Address to Newt Gingrich's GOPAC

Alan Keyes
May 1, 1995
Washington, D.C.

In May of 1995, two months after announcing his candidacy for the Republican presidential nomination, Ambassador Keyes addressed a Washington, D.C. convention of the top donors and supporters of Newt Gingrich's "GOPAC." The audience of key national activists, major donors, and other Republican movers and shakers was basking in the glow of the Republican landslide of the previous November, and Ambassador Keyes was warned privately that the last thing they wanted to hear about was the abortion question.

Dr. Keyes' address to this group, and the question and answer session that followed, were one of the most dramatic and important moments in modern American politics. It has been compared, and rightly, to Lincoln's "House Divided" speech. Recordings of this speech were distributed by the thousands during the 1996 Keyes presidential campaign, and it is generally acknowledged to be the most impressive appearance of the entire campaign--which is saying a great deal.

The GOPAC speech shows Ambassador Keyes addressing the premier group of elite conservatives in the country, and leading them by the force of his statesmanship to a conclusion they were determined to resist. It is a speech to ponder, to listen to over and over again, to think about, and to imitate.

[This summary was taken from Alan Keyes' 2000 campaign website,]



Gay Hart Gaines introduction: Ladies and gentlemen, may I have your attention. I hope you all were as stimulated by this morning as I was. This isn't just a social gathering, although I do consider you all my friends. This is a very hard-working active group of Republicans who are committed to our children and grandchildren. Now, at lunch, we had a very interesting discussion at our table with Alan Keyes. Some of it may or may not come up in his talk to you today, but I said to him, "I don't even want to go up and introduce you, because I don't want to miss anything you're saying." I don't totally agree with everything, but I'm fascinated by everything.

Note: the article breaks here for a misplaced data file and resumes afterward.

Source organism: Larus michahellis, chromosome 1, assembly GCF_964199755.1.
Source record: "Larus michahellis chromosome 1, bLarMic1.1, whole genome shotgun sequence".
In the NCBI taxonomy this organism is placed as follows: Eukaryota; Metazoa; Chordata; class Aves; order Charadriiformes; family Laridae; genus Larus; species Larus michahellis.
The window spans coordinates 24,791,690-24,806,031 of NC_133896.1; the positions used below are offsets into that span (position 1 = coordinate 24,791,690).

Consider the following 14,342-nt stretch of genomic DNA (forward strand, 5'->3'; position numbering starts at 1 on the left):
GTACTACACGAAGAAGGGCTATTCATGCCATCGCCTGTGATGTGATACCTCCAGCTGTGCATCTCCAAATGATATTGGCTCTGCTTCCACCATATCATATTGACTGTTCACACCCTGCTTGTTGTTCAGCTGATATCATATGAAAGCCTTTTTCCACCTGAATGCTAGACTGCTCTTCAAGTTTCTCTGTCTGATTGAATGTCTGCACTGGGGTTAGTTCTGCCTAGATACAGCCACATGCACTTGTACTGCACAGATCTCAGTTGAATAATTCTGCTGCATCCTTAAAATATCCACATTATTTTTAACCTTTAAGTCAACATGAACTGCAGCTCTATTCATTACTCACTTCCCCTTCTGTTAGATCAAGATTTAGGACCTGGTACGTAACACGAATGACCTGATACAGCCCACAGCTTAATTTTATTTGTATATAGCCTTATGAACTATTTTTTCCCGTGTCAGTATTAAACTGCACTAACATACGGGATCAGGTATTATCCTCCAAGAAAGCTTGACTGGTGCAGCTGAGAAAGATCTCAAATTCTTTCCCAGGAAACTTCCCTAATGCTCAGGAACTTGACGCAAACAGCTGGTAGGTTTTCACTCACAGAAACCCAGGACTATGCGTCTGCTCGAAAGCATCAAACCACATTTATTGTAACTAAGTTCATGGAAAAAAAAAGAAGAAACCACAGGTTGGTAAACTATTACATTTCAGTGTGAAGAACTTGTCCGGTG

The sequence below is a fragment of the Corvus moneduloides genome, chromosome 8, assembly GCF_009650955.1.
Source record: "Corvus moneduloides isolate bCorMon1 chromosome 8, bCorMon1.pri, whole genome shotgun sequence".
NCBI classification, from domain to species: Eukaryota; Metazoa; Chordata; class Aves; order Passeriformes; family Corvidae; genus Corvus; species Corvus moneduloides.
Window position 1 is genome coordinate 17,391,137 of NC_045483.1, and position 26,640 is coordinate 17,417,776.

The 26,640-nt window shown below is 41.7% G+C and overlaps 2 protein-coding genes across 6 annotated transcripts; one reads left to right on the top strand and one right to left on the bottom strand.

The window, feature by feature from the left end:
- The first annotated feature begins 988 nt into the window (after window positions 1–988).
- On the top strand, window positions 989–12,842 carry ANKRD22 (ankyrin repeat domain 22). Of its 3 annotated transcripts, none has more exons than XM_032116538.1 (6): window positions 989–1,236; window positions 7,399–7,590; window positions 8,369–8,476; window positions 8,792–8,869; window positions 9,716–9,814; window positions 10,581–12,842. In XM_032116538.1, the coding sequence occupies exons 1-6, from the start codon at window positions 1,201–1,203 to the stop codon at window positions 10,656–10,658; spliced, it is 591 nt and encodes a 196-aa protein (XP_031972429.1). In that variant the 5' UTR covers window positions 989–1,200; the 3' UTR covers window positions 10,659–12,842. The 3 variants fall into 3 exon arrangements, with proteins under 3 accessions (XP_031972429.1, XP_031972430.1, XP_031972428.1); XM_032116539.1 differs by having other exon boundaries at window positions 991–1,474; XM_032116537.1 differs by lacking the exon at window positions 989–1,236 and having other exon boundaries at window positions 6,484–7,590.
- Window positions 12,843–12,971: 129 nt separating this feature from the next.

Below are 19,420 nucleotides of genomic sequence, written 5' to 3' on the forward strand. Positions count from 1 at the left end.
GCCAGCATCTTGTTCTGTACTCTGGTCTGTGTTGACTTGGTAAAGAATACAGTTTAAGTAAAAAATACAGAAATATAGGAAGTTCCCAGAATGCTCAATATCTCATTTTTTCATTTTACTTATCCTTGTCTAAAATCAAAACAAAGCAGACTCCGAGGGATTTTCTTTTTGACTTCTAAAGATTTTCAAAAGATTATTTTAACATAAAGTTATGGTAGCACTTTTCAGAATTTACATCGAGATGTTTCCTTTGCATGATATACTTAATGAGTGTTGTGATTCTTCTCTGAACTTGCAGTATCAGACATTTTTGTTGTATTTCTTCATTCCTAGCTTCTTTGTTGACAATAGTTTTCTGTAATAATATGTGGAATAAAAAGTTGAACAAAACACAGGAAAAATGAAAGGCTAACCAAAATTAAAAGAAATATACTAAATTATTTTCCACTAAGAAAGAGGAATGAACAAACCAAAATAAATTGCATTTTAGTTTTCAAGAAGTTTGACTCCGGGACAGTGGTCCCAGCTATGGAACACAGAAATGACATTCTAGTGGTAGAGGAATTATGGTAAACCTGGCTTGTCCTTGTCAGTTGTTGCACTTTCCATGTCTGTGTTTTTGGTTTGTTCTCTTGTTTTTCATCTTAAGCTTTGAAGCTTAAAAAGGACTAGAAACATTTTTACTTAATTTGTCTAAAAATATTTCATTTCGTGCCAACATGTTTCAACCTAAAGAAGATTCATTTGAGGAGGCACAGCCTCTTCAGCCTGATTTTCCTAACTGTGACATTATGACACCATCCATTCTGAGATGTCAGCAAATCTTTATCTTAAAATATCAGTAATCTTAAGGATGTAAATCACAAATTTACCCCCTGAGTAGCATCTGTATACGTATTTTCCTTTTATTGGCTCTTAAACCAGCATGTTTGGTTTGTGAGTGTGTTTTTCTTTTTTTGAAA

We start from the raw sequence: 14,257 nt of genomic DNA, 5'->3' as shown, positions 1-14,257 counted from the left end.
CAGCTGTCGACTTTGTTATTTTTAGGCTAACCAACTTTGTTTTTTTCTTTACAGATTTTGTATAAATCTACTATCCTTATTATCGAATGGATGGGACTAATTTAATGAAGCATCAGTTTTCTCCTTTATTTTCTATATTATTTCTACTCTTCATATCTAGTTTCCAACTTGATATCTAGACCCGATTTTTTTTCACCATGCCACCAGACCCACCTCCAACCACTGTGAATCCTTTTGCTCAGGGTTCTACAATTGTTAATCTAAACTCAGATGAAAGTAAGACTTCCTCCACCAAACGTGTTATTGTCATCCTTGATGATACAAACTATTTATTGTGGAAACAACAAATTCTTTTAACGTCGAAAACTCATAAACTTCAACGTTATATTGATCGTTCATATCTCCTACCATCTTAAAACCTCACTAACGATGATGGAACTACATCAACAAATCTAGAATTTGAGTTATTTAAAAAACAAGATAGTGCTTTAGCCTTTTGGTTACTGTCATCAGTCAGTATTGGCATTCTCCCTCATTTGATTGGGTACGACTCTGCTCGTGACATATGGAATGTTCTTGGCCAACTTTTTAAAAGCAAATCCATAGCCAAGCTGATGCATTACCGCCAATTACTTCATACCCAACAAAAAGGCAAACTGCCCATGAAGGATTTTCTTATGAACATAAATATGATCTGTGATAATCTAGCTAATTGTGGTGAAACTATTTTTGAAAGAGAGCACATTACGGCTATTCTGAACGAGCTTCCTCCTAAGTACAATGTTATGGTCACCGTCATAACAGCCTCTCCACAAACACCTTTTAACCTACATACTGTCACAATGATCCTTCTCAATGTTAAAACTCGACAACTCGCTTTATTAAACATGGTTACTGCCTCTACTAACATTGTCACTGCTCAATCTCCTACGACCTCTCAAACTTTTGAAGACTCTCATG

Alan Keyes has spent his life defying the expectations of those who underestimate him. At a young age, Alan Keyes was winning praise and awards for his ability as an orator. He is twice a Harvard graduate. He is also twice a Republican senate candidate. Under Ronald Reagan, he served as assistant Secretary of State, and more importantly, as ambassador to the United Nations as part of Jeanne Kirkpatrick's team. It was here that he was best able to put his oratorical skills to use--facing down the lies and perversions of freedom put forth by the enemies of liberty. He has served as a university president, and as president of Citizens Against Government Waste--where he founded "Taxpayer's Action Day," and led the fight for smaller, more efficient government. He is now seeking the Republican nomination for President, and again, defying expectations, he is always insightful, always provocative, and always a stem-winder. Please join me in giving a warm and generous welcome to Ambassador Alan Keyes.

Alan Keyes: Thank you very much.

Now how do you follow it up here when somebody says that you're always a stem-winder? The only way I can make sure that that's true is by winding my watch before I put it down, because otherwise I wouldn't be sure of it at all. But I'm not sure so much today that stem-winding is the order of the day. I want to take a few minutes to talk about the issues I believe are fundamental in the course of the next couple of years of the Republican Party's life. And then I want to open the floor to questions, 'cause that's the part I enjoy the most, actually, since I already know what I'm going to say, whereas I never know what people are going to ask. So it's much more fun for me when the Q & A starts.